Regulated Breadboard PSU


SparkFun has released a breadboard power suppy that can provide regulated 3.3v or 5v. Unlike the supply we saw from adafruit industries earlier this summer, this one is based on an lm317. This small device features on/off switch, voltage selection swith, and appropriately spaced pin headers to plug into both the top and bottom rails of a standard breadboard.  Rather build it yourself? Take a look at the schematic provided (PDF).

15 thoughts on “Regulated Breadboard PSU

  1. What sort of current can this thing handle? I noticed there isn’t any sort of heat sink on it.

    The other thing I prefer about Limor’s version is the variable voltage option. Really handy when trying to figure out how a project you plan on powering with batteries will respond to lower volatages.

  2. when i was a child, i did not have $15 to waste so i scavenged lm317 regulators from TVs and VCRs i got from the local dumpsters.

    and still, you can get a much cheaper one from digikey. add two dirt cheap resistors, three capacitors, and voila! your power supply is built.

    this kind of “hack” only makes me laugh (or cry). but maybe it’s just paid advertisement for sparkfun?

  3. The junction-case resistance of the SOT version of the lm317 is 23.5°C/W. The copper pad under the regulator is very small and does not provide much less than the 140°C/W air-case resistance. This means that assuming an ambient temp of 25°C and max operating temp of 125°C, the regulator can dissipate a maximum of 0.6W. For example if you need to regulate 9V down to 5V the max current will be 150mA, and at this current the regulator will be very hot.

  4. I say this pretty much every time any voltage supply is posted here…

    The best voltage supply you can get for your project is an ATX power supply. I use a 250 watt PSU from 2001, and it works great. You can probably find them for <$20 if you don't have one lying around your house already. Some advantages:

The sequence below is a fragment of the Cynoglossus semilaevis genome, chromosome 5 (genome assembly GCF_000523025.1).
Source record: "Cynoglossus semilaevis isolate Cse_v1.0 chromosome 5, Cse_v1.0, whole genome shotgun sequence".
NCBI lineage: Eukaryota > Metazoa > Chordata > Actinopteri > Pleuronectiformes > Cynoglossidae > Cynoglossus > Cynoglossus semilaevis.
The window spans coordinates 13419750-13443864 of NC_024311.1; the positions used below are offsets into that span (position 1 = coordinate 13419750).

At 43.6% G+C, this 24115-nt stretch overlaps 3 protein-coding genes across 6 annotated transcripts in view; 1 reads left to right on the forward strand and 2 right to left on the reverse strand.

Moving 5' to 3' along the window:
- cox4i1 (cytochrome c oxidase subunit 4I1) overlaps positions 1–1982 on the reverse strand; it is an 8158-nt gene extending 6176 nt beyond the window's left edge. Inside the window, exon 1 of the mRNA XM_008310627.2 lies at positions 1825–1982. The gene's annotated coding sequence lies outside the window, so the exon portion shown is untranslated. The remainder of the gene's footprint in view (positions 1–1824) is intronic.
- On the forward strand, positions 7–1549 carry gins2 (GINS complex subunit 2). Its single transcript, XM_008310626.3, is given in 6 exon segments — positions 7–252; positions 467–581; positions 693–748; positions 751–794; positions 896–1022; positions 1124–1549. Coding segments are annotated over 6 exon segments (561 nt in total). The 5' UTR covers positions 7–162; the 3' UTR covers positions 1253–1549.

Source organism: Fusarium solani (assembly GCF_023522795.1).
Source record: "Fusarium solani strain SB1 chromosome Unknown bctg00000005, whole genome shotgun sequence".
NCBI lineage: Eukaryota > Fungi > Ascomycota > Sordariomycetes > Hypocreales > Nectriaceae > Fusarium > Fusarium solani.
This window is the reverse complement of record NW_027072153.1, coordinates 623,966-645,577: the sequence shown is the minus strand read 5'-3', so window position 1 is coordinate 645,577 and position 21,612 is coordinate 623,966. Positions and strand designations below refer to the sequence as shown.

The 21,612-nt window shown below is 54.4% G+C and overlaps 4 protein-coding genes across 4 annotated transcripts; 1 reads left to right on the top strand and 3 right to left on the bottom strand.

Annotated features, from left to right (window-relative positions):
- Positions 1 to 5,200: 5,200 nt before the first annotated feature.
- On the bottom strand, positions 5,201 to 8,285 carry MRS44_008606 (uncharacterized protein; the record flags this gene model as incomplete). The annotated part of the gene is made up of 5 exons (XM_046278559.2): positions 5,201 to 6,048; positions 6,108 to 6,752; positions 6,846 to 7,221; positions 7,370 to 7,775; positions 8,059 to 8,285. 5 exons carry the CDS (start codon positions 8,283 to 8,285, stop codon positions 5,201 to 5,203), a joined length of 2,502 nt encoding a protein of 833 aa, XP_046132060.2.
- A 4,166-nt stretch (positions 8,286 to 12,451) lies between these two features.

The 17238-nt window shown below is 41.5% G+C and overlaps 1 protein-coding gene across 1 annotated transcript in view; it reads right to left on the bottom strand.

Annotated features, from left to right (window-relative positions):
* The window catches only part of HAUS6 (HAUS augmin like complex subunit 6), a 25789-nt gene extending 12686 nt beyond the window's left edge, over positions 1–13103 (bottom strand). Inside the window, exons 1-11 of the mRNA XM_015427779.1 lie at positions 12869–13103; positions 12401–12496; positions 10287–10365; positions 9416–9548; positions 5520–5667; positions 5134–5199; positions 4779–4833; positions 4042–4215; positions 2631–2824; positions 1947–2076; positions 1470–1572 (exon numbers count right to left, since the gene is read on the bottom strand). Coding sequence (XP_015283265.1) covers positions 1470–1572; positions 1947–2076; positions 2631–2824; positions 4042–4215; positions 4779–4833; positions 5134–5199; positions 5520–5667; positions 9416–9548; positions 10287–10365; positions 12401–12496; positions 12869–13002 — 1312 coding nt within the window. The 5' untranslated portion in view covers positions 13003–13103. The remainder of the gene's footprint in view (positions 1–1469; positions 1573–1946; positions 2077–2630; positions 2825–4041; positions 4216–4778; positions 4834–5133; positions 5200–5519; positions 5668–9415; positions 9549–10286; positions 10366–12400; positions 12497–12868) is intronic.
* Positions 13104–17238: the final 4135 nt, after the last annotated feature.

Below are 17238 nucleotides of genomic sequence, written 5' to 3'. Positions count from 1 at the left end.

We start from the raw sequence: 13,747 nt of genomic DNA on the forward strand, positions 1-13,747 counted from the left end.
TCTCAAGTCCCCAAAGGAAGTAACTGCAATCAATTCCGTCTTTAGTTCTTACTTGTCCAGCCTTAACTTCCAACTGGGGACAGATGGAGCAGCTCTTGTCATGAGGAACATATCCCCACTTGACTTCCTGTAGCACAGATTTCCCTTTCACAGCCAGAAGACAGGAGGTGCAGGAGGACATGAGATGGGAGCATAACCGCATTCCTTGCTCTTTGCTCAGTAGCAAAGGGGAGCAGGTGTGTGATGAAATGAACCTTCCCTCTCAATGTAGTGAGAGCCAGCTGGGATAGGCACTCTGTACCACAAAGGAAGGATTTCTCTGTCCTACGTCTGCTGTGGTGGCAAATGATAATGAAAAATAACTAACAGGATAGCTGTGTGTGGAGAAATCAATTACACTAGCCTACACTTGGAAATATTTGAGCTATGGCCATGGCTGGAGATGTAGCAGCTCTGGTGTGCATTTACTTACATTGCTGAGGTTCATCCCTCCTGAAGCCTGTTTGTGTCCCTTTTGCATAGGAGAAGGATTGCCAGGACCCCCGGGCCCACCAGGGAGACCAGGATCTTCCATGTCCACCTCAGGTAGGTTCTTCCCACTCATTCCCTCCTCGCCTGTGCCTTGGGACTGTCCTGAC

-Huge range of voltages (1.7V to +/-12V)
    -Huge power output (10's of amps)
    -Auto shutoff on short circuit – really useful, because you can put a reverse biased diode across the power lines of your breadboard, and if you connect the power backwards, it will shut off immediately.

  5. What’s really needed is a dual fixed 5V and 3.3V low drop-out (ldo) breadboard power supply. The LM317 is not low drop-out. If you’re going to regulate something like 5V from a 12V supply put a series dropping resistor between the 12V supply and the regulator.

    It’s likely this costs $5 more than the other Sparkfun regulator because it is factory assembled – the other one is a bag of through-hole parts you need to assemble.

  6. Hello!
    That’s perfect. It makes up for all of my earlier efforts….. Now I’m using a spare PC’s P/S. It has more oomph then the thing that Sparkfun has made, but still I might even buy it. (The thing from Sparkfun.) Strangely enough I am in agreement with Bullwinkle J. Moose there about that issue regarding the one I am using now.

  7. Be careful with what you choose to power these boards with. Try to keep the input voltage as close to the output voltage as possible. Even though the lm317 can take an input voltage of 20VDC , using that to output 5VDC would result in a lot of extra heat.

    Price is fine for what it is. If you are really cheap just use a 7805 with a clip on heat sink for $1.50 total cost.

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